4 Things Every Parent Needs to Understand About Motivating Children

    One of the parents of an unmotivated baseball player asked me how I motivate Becky.  While other parents were offering money or ice cream to their boys, with varying success, I was offering my super motivated daughter absolutely nothing.  And yet, at times, she was the only kid on the team receiving banana splits from the coach for catching a fly ball.
    I have to tell you that even though she was happy to get a banana split, she would have worked equally hard without that prize.  Becky is just internally motivated to play hard and win.  This illustrates point number 1.  All children are motivated.
   Now before you start to argue, let me explain.  Children are not necessarily motivated about the things that we prefer.  Perhaps this unmotivated baseball player loved to fish, perform magic tricks, or race bicycles, but that is not acceptable to us because we've already decided that we want him on a fast track to a baseball scholarship.
   If we are wise parents, we will not try to mold our children into our preconceived images.  Instead, we will encourage their interests.  This is not to say that we can't expose them to a variety of activities.  But when they are clearly uninterested and untalented in a particular sphere, we  do well to respect their inclinations.
    We've all seen the father who lives vicariously through his son.  He never was the football star he wanted to be, but now he sees potential in his son for this coveted honor.  And so, he drives his son hard.  He shouts from the sidelines. He demands more than the coach.  His own reputation weighs heavily on his son's success.  Point number 2.  We can kill our child's natural motivation by pushing too hard.  What started out as fun for the son has now become the key to his father's acceptance and approval.  At some point he just burns out because no matter how hard he tries, it is never enough.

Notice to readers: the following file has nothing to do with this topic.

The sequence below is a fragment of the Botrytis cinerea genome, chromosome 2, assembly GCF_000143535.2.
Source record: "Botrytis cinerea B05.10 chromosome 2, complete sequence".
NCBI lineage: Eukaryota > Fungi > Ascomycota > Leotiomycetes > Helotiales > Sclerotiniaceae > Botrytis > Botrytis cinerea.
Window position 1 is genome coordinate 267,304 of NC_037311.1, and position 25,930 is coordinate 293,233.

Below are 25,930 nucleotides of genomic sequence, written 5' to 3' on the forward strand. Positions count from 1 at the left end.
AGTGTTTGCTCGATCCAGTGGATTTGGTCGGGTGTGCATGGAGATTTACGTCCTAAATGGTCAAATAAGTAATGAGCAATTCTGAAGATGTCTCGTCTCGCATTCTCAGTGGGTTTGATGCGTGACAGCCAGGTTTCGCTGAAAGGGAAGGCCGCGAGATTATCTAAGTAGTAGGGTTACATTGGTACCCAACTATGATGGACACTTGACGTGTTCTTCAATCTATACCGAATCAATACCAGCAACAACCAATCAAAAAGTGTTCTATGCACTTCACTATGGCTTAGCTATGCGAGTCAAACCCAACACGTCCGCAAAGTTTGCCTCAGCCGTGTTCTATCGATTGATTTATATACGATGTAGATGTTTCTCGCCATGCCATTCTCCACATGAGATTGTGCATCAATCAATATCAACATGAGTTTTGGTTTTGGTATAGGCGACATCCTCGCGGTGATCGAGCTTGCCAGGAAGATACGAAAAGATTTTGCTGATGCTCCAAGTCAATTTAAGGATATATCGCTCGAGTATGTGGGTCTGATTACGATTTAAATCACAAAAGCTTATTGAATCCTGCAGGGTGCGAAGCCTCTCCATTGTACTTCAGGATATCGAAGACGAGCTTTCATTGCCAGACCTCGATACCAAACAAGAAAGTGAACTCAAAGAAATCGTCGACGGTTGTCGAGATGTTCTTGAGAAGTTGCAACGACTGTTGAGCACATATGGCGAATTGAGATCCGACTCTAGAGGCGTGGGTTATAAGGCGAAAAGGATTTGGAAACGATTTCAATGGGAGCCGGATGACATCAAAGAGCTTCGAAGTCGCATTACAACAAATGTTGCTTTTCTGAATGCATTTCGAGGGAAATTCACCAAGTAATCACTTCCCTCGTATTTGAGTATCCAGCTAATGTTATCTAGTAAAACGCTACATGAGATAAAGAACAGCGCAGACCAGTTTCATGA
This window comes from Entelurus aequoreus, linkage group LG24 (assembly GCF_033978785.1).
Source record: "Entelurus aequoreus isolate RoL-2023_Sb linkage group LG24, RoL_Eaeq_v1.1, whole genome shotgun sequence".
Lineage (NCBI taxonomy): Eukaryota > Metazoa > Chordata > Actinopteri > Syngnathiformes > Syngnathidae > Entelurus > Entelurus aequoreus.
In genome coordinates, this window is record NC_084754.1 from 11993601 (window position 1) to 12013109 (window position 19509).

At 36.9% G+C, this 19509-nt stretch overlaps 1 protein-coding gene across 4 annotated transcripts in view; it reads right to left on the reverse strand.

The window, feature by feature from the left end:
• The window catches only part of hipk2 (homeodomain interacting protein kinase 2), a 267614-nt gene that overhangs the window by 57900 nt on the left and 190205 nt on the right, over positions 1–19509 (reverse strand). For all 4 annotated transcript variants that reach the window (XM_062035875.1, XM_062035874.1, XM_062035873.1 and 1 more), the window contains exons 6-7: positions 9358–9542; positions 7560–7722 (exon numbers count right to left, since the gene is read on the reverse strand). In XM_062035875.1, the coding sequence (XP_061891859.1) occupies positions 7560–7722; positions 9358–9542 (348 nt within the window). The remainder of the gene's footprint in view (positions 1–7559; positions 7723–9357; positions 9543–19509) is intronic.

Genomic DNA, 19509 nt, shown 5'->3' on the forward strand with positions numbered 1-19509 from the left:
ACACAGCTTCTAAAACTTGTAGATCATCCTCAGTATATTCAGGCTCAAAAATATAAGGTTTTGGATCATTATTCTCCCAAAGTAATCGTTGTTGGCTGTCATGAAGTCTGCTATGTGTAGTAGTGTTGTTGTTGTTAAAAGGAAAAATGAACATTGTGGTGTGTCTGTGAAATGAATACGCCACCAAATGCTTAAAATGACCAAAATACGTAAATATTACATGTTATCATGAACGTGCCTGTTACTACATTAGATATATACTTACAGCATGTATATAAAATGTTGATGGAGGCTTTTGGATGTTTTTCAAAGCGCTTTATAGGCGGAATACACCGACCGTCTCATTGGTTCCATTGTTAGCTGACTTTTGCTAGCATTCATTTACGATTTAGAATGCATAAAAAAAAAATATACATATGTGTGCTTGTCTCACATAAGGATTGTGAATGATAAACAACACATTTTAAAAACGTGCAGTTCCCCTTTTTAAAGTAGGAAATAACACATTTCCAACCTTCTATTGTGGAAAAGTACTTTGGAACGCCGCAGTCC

I used to buy eggs from a Mennonite farm.  One day, as one of my little ones was carrying them to the car, the lady marveled that she didn't drop them.  The thought never occurred to me.  Point number 3, trust your children to do things.  When you trust them, they will rise to the challange, but if you say, "Give me those eggs before you break them", you are minimizing their abilities.  Of course, there will have to be times when they are not allowed to do something for their own safety, or common sense would dictate you need to do it.  But the less you trust them to do things, the less they will be able to do.  On the other hand, when you allow them to do things, or even require that they do things, it will increase their confidence.
     Lastly, understand that temperment and birth order will determine, to a large degree, the strength of your child's motivation.  First borns are generally more motivated than middle children and "babies". Having said that, my last born is a very motivated choleric!
    Our job as parents is not to manufacture motivation.  It simply doesn't work!  Our job is to expose them to a variety of things to stimulate interest, invest in what they are good at, and like, encourage them to pursue their own interests and to not discourage them by expecting perfection.
    Following these tips, you will be surprised at how far your child will go.  And in the end, when your child follows her heart, you will be on the sidelines, basking in the glow of her accomplishments.


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